Portion Sizes for Children: How Much is Enough?

It can be difficult to know exactly how much food your child should eat, especially when you aren’t sure if you can trust that he understands his hunger and satiety cues because he has been tube fed for the majority of his life. So today, I wanted to offer some insight into what and how much to offer your child so that he might re-establish healthy “full” and “hungry” cues.

When serving your child a meal or snack, it is important not to offer too much food or too many choices because this can be visually overwhelming. Try using a salad plate rather than a dinner plate for toddlers.  An easy rule of thumb when determining how much food to serve is to look at the size of your child’s hands.  The amount of protein (chicken, fish, beef, beans/lentils, eggs, etc.) should be able to fit into one palm, and the amount of whole grain (rice, pasta, bread, cereal, pancake, etc.) should be able to fit into their other palm.  The amount of fruit should be the size of the fingers on one hand and this same rule applies for veggies on the other hand.  So, for toddlers, this can be just a couple of teaspoons or tablespoons of food from each food group placed onto their plate.  Serve their plate with a glass of milk or milk-alternative beverage and you have a beautifully balanced meal for your child.

If you have a child that is “finicky” or “selective” with what he chooses to eat, it is still recommended that you offer a balanced diet that includes a variety of foods because it can take a lot of visual and tactile exposures before your child may feel comfortable enough to put the food into his mouth for a taste.  If you never offer fruits or veggies or proteins because you assume that he won’t like them, then he will never have the chance to learn to like them.

During a tube wean, our eating expectations evolve over time.  So, let’s look at a hypothetical wean plan in order to better understand how this evolution might progress. During step 1 of this hypothetical wean, the volume and calories of formula are reduced. However, at this stage, we do not expect children to eat an equivalent amount of food to make up for this reduction.  During step 1, our goal is simply to create appetite and interest in eating.  We want your child to explore foods and have positive interactions, which might just be a few nibbles each offering. And that is ok.  We still want your child to eat regular meals and snacks on a schedule.  If your child doesn’t each much or anything at a designated eating time, don’t give in to the temptation of offering him food all throughout the day as creating a grazing pattern will sabotage appetite and prevent growth.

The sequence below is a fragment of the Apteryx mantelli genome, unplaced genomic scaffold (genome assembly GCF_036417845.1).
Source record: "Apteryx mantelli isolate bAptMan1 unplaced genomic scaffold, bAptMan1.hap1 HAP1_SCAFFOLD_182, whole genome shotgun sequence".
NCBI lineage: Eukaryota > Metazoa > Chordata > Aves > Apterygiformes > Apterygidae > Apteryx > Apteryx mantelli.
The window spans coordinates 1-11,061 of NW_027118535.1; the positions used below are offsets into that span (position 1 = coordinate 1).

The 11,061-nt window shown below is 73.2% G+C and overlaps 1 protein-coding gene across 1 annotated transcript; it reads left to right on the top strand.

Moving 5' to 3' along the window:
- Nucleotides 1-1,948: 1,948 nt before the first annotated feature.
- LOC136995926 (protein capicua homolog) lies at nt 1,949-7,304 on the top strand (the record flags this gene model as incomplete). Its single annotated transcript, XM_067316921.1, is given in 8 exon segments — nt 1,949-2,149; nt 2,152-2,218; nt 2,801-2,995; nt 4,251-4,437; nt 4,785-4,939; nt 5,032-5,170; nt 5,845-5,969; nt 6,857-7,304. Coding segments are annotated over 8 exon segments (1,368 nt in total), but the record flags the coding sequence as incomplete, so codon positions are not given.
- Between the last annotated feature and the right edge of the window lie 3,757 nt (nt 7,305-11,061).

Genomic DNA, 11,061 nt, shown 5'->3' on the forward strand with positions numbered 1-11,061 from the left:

During step 2 and 3 of the wean, this evolution progresses, and we expect children to find their appetite and eating rhythm as tube feeds are further reduced.  But it takes time for these things to happen and we don’t expect eating to improve overnight, but rather gradually over the course of the wean.  During this progression, you should start to see some preference emerge for flavor and/or texture.

When we reach step 4 of the wean and tube feeds have been discontinued, your child will show you hunger cues and the quantity of food consumed will continue to build over time.  This is usually the time when parents become concerned that their child isn’t eating enough volume of solid foods.  The concern is real, and often stems from anxiety and past trauma – and that is ok.

When you are used to feeding your child a liter of formula or blended foods via tube each day and you get to this step of the wean and they are just eating tablespoons of table food each offering, it can seem like this isn’t enough. But here, we have to remind ourselves that it isn’t a direct correlation that the volume of liquids you were feeding before have to be matched with an equivalent amount of food.  Table foods are more calorically dense so the amount toddlers need is much less than what they needed from formula.

Lastly, as a general rule of thumb, oral eaters should get about 80% of their calories from food and 20% of calories from milk or milk-alternative beverages. So, if your child’s estimated energy needs are 1200 kcal/day, then we would want around 1000 calories to come from foods and 200 calories to come from milk.This breaks down to 250 food calories at breakfast, lunch, and dinner and 125 food calories for two snacks during the day and drinking 4 oz of whole milk with each meal for 12 oz/day.But remember, this is a goal to be reached over time. Rome wasn’t built in a day, and neither is a full and well-rounded eater. So trust the process, trust your team, and trust your child. You both will get there!

Lisa Grentz, MS, RD, CD, Dietitian